How to negotiate this gateway to college aid

Call me a bureaucracy geek. I’m fascinated by government processes. But when they don’t work, I want to know why.

My family recently struggled to update our Free Application for Federal Student Aid form (FAFSA) for our daughter, who’s in her second year of undergraduate school. It has taken several months to get the FAFSA form filed as we tried to figure out why the government kept bouncing it back to us.

This form is the Rosetta stone for most financial aid. For those already in college, you still have to file it every year. Colleges need this information to set and adjust their financial aid awards. If your family income level rises, the school has the option to lower your assistance package.

For anyone receiving -- or trying to qualify for -- college financial aid, the FAFSA is essential. This year you can file it beginning Oct. 1. The sooner you do so, the better because it’s the portal for receiving state, federal and college-level assistance.

For some reason, we couldn’t get our FAFSA data to punch its way into the government’s system. Was it us or a nasty software bug? My wife spent hours with the online form and the mailed, yellow paper forms that kept coming back with error messages from the FAFSA processing center in Kentucky. I hobbled through it the year before.

What were we doing wrong? Supremely frustrated by the red tape nightmare and after spending hours on the phone, my wife handed our FAFSA snafu over to my daughter, soon to return to her challenging studies at a prestigious private college.

The problem didn’t lie with the government, though. It turned out that she had given my wife (and the FAFSA folks) an incorrect Social Security number, which short-circuited their system. Our bad!

Like most computer systems, when numbers don’t match names and addresses on file, things don’t compute and forms don’t get filed. Once my daughter gave the FAFSA folks the right number, the happy little document was on its journey through the government’s system and onto the college financial aid department.

What did we learn? You have to be sure of your numbers. The FAFSA system is set up to check names against numbers not only in its system but in the IRS database. By the way, FAFSA will also let you download your tax return directly from the IRS, which will save you some time.

What makes the FAFSA application process so cumbersome, though, is that you have to go through several layers. Before you can even do the basic form, you need what’s called an “FSA ID,” which is part of the cybersecurity gatekeeping. It’s an electronic “legal signature” that will get you in and out of the system.

The FAFSA process will eventually produce an all-important number -- the “Expected Family Contribution” (EFC) -- so you’ll need a raft of documents that detail your assets and income sources. That includes checking and savings accounts, your child’s income and savings and any income statements such as W-2s. You’ll also need information such as child support, interest income and any assets outside of retirement accounts. Those such as 401(k)s aren’t included in the FAFSA formula.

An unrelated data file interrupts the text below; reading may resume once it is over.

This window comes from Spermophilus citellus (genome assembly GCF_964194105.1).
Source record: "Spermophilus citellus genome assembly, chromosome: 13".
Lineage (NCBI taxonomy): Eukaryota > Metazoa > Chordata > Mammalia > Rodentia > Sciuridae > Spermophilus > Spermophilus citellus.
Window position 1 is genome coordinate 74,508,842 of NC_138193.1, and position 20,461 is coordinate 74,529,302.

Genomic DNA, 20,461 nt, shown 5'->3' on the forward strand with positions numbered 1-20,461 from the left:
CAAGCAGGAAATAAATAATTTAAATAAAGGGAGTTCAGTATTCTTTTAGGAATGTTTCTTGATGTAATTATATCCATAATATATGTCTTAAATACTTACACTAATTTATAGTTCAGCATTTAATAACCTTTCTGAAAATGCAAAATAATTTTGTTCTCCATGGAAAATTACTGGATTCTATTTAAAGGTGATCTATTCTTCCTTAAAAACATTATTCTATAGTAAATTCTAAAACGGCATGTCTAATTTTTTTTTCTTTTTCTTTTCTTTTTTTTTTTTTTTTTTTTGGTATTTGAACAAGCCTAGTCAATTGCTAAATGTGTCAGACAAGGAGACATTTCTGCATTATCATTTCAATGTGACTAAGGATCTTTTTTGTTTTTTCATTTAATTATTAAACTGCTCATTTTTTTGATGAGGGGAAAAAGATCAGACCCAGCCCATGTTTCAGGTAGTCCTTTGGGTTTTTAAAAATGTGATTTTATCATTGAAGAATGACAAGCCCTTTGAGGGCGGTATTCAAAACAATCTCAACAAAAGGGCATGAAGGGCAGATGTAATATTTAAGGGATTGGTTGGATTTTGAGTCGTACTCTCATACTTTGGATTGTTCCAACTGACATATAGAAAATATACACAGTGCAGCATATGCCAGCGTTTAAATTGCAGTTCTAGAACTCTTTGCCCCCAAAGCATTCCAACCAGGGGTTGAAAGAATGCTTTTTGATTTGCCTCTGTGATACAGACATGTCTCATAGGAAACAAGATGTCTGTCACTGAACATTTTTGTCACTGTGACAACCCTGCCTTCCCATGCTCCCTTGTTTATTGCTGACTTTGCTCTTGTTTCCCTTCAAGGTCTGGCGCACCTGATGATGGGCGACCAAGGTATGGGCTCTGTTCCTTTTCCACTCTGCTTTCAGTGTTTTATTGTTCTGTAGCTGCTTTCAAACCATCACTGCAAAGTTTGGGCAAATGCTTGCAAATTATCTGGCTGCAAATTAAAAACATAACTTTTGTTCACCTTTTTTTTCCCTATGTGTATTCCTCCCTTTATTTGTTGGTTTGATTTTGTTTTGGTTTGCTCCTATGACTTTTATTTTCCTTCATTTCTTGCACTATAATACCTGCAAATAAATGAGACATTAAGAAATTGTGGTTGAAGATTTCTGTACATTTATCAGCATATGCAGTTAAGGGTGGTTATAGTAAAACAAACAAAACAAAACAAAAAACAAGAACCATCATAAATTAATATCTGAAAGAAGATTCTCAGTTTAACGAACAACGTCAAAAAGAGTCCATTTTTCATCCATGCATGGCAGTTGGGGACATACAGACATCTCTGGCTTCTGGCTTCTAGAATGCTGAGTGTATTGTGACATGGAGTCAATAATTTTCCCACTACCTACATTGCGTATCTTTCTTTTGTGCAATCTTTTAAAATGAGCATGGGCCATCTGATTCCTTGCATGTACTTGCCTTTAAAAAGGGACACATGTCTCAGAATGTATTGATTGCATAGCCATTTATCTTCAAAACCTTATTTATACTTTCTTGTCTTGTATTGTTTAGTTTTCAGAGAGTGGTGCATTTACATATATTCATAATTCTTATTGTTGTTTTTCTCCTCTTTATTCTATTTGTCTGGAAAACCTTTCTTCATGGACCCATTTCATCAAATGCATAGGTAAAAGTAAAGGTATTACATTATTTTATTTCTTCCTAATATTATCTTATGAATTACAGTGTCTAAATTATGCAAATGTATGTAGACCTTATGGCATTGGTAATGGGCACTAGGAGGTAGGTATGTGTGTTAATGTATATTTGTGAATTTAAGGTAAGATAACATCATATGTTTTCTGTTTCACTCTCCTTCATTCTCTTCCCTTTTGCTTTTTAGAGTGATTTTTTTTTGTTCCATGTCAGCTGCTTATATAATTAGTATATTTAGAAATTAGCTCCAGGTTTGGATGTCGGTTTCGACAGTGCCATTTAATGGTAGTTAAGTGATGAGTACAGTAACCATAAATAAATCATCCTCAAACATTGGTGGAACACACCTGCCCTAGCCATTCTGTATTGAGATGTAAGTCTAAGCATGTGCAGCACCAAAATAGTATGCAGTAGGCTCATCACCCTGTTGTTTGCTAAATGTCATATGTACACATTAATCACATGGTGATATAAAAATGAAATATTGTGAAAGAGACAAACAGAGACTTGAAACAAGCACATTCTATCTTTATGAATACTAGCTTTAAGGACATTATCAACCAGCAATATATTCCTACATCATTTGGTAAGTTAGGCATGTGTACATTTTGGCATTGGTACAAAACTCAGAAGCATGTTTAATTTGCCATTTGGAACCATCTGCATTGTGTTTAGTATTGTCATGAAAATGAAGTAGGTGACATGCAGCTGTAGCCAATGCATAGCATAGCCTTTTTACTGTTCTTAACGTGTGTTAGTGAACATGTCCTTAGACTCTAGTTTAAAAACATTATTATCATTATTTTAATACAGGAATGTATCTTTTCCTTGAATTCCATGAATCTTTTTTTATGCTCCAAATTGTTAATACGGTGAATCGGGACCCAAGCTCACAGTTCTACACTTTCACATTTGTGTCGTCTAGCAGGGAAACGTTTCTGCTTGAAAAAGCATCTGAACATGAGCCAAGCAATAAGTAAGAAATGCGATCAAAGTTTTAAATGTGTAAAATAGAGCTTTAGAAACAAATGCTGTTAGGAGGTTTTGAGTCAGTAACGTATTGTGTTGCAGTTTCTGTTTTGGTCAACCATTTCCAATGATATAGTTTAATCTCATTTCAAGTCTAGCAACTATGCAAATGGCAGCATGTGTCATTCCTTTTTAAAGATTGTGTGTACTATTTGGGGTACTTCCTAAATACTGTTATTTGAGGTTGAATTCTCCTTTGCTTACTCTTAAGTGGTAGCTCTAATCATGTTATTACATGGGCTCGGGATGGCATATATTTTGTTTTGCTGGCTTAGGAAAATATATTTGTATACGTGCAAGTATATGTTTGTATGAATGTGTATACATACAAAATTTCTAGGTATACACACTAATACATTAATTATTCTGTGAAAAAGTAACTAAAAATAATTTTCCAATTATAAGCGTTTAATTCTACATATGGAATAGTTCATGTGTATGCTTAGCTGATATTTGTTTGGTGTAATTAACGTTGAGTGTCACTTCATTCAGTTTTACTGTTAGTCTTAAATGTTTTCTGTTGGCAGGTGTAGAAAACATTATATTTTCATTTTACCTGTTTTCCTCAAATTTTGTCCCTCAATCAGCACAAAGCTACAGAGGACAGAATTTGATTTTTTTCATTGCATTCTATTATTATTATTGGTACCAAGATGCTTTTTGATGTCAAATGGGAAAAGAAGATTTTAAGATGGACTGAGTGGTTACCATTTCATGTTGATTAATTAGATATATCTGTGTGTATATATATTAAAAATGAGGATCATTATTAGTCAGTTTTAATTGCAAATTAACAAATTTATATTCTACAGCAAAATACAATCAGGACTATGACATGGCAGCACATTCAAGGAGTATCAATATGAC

Note: Some private colleges may require that you fill out an even-more extensive aid form called the CSS/Financial Aid Profile.  

About the EFC: It’s a pretty good initial indicator of how much aid you can expect to receive and your family’s out-of-pocket contribution. You can cover your portion through savings such as 529 college savings plans (ideally) or loans. Grandparents and other family members can also help.

The government also wants to know about parents and the dependency status of the children. It can make a big difference in terms of financial aid if a single parent with custody is footing the bills. In that case, you may qualify for more aid. Having several children in college at the same time also may net more assistance.

Ultimately, the government should give you that EFC number and send all of this information to the colleges you’ve selected. This is the first leg of the financial aid process.

Although not everyone agrees that the EFC is fair, it’s not written in stone. 

You can challenge the EFC by providing evidence that you need more aid. For that, you’ll have to make your case in writing with individual colleges through a “professional review” with their financial aid offices. Are you anticipating large medical expenses or caring for an elderly relative? Expecting to be laid off soon? You should note anything that impairs your ability to pay for college. 

One resource I like is provided by Edvisors, an online college information site. It offers a free e-book on increasing aid eligibility, and it has a FAFSA tutorial, which I would recommend you take before logging on to the FAFSA site.

You can find plenty of other advice on how to fill out the FAFSA to garner the most aid. Just don’t click on the first sites that pop up in an online search. They’ll lead you to services that charge for assistance. Most of what you need you can get through the official Department of Education site or other free resources.

While there’s no magic formula on netting aid, if you stick to the numbers, at least you can get a fair shot at obtaining grants, scholarships, tuition discounts and work-study -- but avoid loans. It may take some patience and diligence, but we found the end result to be rewarding and even fair.

And of course, essential personal ID such as Social Security numbers should be correct for students and parents. Take it from me: If you double-check them, you’ll save a lot of time.   

  • John Wasik

    John Wasik is the author of The Debt-Free Degree and 15 other books. He writes and speaks regularly on personal finance issues throughout North America.